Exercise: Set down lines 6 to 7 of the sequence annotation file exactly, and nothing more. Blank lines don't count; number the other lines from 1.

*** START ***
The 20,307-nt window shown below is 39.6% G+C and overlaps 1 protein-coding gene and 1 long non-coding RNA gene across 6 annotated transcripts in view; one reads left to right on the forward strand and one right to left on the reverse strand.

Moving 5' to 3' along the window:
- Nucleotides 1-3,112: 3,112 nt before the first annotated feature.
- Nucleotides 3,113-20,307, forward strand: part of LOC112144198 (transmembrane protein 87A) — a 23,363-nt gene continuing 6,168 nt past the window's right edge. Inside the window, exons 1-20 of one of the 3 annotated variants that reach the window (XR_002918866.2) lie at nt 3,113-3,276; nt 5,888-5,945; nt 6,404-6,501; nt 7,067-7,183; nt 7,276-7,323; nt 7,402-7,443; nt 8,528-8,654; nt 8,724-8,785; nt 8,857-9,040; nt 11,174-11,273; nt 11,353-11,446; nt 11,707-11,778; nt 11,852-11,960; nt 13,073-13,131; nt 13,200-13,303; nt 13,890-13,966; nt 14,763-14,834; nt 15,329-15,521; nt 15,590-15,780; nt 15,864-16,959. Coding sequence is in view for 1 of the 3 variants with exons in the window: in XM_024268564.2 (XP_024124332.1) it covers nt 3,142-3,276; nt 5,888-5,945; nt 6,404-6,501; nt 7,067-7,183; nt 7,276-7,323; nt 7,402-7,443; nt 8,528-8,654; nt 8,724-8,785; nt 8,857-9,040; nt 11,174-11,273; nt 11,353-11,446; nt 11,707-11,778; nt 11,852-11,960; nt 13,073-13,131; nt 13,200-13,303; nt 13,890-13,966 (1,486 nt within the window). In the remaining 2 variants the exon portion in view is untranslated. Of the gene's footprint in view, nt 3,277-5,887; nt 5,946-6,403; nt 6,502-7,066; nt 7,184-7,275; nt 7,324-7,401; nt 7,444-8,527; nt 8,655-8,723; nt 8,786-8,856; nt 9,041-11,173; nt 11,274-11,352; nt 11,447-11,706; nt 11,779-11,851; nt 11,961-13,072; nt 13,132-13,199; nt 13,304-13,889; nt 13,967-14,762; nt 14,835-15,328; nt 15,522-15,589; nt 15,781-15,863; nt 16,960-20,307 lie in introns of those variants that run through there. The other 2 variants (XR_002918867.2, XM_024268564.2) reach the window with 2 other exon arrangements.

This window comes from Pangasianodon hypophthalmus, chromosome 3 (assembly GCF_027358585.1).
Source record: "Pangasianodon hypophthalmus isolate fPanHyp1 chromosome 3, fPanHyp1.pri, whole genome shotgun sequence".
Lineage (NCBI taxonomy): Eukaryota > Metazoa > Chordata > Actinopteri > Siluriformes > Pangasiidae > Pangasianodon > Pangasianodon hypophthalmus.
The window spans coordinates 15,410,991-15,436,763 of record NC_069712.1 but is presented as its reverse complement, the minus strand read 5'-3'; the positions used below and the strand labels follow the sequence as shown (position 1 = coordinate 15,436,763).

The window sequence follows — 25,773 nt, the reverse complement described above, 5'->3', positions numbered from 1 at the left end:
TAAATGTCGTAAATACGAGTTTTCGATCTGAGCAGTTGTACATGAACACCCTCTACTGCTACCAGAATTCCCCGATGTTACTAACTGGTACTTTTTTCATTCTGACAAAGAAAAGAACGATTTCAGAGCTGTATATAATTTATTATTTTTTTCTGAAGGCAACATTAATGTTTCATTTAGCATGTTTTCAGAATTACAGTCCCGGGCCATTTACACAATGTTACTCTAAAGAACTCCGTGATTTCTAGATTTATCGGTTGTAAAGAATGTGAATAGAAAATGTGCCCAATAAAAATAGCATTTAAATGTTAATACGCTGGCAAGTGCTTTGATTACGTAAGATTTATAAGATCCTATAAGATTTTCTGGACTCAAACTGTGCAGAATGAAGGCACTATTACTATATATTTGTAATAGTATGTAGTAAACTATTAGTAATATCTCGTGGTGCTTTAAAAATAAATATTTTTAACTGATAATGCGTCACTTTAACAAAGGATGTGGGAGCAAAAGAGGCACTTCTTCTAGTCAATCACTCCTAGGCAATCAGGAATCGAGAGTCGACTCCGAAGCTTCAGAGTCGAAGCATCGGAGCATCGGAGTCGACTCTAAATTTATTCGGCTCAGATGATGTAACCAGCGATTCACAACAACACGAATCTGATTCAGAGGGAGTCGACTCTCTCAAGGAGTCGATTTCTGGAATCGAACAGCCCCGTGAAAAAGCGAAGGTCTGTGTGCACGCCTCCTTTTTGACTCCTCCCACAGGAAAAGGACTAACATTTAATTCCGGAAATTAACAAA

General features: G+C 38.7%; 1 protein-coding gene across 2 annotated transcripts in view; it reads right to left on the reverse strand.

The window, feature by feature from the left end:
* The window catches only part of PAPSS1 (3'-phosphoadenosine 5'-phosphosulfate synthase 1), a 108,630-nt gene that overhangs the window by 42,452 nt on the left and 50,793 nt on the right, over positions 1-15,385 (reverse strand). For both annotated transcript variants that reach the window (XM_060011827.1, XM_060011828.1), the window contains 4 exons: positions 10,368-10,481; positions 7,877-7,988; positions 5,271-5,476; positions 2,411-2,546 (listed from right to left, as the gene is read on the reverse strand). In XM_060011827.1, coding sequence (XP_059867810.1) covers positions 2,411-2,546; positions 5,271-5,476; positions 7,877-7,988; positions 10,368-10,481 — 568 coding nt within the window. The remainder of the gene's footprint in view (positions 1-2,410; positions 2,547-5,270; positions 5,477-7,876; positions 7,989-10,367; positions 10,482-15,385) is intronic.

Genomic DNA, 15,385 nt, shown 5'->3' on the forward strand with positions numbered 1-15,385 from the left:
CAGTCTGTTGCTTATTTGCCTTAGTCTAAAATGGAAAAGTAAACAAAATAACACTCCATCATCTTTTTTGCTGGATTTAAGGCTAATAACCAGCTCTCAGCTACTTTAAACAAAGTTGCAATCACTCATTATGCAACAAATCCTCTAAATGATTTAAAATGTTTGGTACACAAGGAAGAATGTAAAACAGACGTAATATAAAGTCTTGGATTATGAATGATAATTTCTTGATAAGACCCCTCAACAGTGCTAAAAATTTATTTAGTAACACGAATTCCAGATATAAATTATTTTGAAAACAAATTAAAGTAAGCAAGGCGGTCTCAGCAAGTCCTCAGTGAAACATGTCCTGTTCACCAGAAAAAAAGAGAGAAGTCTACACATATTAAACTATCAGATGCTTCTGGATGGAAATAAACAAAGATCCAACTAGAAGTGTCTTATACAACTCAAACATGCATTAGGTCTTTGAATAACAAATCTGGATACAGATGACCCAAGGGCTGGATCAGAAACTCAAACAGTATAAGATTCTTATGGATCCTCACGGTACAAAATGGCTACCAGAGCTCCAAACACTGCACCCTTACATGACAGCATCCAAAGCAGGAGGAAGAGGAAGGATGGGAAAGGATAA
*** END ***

Source record: "Pangasianodon hypophthalmus isolate fPanHyp1 chromosome 3, fPanHyp1.pri, whole genome shotgun sequence".
Lineage (NCBI taxonomy): Eukaryota > Metazoa > Chordata > Actinopteri > Siluriformes > Pangasiidae > Pangasianodon > Pangasianodon hypophthalmus.